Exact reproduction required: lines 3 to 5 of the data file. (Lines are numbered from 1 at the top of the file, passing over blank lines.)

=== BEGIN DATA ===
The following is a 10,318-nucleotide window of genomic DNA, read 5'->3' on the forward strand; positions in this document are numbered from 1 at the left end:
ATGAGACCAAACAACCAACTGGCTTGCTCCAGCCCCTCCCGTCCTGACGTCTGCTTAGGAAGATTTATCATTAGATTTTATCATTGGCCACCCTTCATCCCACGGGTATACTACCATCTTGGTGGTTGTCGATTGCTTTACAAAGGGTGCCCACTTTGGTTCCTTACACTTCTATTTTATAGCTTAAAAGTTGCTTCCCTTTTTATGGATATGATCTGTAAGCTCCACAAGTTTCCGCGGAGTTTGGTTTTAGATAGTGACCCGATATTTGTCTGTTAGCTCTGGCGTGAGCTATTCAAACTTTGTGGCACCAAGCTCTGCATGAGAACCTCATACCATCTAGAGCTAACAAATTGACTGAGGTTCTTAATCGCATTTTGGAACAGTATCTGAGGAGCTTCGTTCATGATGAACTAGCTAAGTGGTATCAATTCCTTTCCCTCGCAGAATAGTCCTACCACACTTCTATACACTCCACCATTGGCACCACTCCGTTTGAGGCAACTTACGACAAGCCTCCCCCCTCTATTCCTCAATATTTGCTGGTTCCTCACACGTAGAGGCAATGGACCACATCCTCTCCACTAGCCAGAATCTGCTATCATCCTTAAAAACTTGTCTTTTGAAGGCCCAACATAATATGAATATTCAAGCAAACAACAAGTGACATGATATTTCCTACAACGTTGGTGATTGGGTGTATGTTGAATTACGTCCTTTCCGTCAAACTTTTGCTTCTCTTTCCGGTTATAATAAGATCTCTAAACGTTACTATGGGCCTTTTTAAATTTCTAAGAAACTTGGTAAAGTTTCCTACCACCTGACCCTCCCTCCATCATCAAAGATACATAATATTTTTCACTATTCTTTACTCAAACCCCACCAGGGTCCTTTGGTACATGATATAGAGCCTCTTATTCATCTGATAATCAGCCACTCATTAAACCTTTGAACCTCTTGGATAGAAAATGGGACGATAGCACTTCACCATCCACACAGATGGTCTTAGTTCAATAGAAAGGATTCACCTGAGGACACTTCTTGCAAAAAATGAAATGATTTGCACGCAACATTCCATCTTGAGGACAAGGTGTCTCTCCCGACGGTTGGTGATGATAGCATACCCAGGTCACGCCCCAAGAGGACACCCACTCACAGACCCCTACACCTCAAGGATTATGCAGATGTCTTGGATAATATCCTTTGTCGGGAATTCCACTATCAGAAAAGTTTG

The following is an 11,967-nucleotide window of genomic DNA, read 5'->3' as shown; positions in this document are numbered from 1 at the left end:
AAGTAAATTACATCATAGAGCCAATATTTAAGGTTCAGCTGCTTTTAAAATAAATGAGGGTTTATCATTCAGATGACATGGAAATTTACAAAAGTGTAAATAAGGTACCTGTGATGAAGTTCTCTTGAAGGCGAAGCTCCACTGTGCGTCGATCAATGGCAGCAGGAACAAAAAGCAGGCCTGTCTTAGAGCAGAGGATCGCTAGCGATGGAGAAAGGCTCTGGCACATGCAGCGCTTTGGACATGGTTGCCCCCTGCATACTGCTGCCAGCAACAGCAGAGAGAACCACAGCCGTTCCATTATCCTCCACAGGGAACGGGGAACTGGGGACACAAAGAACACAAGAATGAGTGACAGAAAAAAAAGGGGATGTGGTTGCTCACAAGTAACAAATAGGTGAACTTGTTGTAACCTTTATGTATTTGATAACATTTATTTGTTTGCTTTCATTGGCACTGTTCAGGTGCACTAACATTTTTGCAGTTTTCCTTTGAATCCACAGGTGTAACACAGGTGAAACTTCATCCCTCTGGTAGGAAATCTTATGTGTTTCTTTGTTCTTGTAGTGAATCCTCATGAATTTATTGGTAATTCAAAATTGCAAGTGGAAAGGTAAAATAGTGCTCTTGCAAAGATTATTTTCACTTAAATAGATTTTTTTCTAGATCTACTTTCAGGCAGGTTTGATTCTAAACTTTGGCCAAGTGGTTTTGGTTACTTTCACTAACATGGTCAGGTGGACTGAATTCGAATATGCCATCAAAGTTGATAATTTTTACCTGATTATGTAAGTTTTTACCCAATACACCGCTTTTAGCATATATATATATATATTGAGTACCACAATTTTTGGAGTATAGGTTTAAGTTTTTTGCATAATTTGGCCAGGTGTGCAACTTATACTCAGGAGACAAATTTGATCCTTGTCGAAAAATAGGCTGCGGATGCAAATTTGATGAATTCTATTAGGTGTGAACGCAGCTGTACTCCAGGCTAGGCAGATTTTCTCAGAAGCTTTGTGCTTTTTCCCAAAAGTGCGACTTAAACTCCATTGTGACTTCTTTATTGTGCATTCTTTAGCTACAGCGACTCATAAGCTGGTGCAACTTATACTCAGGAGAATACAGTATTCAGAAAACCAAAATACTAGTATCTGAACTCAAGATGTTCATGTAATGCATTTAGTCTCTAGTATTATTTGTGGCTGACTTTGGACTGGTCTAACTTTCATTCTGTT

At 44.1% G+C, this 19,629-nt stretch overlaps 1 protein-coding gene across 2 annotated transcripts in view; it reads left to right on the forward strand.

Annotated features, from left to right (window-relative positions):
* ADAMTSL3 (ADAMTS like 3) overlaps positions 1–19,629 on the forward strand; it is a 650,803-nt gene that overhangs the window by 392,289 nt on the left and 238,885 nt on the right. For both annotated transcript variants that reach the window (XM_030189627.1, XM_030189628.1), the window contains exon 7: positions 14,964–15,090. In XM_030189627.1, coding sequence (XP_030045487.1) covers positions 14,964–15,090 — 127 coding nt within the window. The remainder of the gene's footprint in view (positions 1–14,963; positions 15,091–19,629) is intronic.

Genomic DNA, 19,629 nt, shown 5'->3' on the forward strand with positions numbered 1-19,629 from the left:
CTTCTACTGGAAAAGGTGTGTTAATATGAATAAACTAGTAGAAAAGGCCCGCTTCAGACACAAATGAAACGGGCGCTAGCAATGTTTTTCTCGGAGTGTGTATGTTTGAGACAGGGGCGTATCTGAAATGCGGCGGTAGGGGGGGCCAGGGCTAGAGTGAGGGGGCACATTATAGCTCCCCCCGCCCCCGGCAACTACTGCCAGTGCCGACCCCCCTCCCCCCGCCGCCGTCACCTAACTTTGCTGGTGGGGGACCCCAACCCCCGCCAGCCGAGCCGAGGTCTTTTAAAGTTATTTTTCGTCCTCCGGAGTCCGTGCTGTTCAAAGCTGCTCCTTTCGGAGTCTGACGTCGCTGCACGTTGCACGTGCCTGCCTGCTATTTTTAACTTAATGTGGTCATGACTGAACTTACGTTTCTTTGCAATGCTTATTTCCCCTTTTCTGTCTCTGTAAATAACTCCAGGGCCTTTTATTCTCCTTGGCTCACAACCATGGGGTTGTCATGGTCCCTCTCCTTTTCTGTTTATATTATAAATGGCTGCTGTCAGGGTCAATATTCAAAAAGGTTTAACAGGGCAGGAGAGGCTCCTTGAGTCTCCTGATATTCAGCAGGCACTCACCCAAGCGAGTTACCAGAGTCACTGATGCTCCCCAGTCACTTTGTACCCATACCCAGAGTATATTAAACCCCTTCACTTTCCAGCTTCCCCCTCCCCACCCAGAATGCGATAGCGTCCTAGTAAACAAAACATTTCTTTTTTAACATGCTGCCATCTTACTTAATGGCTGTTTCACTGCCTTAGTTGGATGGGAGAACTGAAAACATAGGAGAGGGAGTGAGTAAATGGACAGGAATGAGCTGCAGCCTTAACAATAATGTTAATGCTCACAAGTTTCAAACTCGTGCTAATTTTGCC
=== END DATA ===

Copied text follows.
The following is an 11,967-nucleotide window of genomic DNA, read 5'->3' as shown; positions in this document are numbered from 1 at the left end:
AAGTAAATTACATCATAGAGCCAATATTTAAGGTTCAGCTGCTTTTAAAATAAATGAGGGTTTATCATTCAGATGACATGGAAATTTACAAAAGTGTAAATAAGGTACCTGTGATGAAGTTCTCTTGAAGGCGAAGCTCCACTGTGCGTCGATCAATGGCAGCAGGAACAAAAAGCAGGCCTGTCTTAGAGCAGAGGATCGCTAGCGATGGAGAAAGGCTCTGGCACATGCAGCGCTTTGGACATGGTTGCCCCCTGCATACTGCTGCCAGCAACAGCAGAGAGAACCACAGCCGTTCCATTATCCTCCACAGGGAACGGGGAACTGGGGACACAAAGAACACAAGAATGAGTGACAGAAAAAAAAGGGGATGTGGTTGCTCACAAGTAACAAATAGGTGAACTTGTTGTAACCTTTATGTATTTGATAACATTTATTTGTTTGCTTTCATTGGCACTGTTCAGGTGCACTAACATTTTTGCAGTTTTCCTTTGAATCCACAGGTGTAACACAGGTGAAACTTCATCCCTCTGGTAGGAAATCTTATGTGTTTCTTTGTTCTTGTAGTGAATCCTCATGAATTTATTGGTAATTCAAAATTGCAAGTGGAAAGGTAAAATAGTGCTCTTGCAAAGATTATTTTCACTTAAATAGATTTTTTTCTAGATCTACTTTCAGGCAGGTTTGATTCTAAACTTTGGCCAAGTGGTTTTGGTTACTTTCACTAACATGGTCAGGTGGACTGAATTCGAATATGCCATCAAAGTTGATAATTTTTACCTGATTATGTAAGTTTTTACCCAATACACCGCTTTTAGCATATATATATATATATTGAGTACCACAATTTTTGGAGTATAGGTTTAAGTTTTTTGCATAATTTGGCCAGGTGTGCAACTTATACTCAGGAGACAAATTTGATCCTTGTCGAAAAATAGGCTGCGGATGCAAATTTGATGAATTCTATTAGGTGTGAACGCAGCTGTACTCCAGGCTAGGCAGATTTTCTCAGAAGCTTTGTGCTTTTTCCCAAAAGTGCGACTTAAACTCCATTGTGACTTCTTTATTGTGCATTCTTTAGCTACAGCGACTCATAAGCTGGTGCAACTTATACTCAGGAGAATACAGTATTCAGAAAACCAAAATACTAGTATCTGAACTCAAGATGTTCATGTAATGCATTTAGTCTCTAGTATTATTTGTGGCTGACTTTGGACTGGTCTAACTTTCATTCTGTT

At 44.1% G+C, this 19,629-nt stretch overlaps 1 protein-coding gene across 2 annotated transcripts in view; it reads left to right on the forward strand.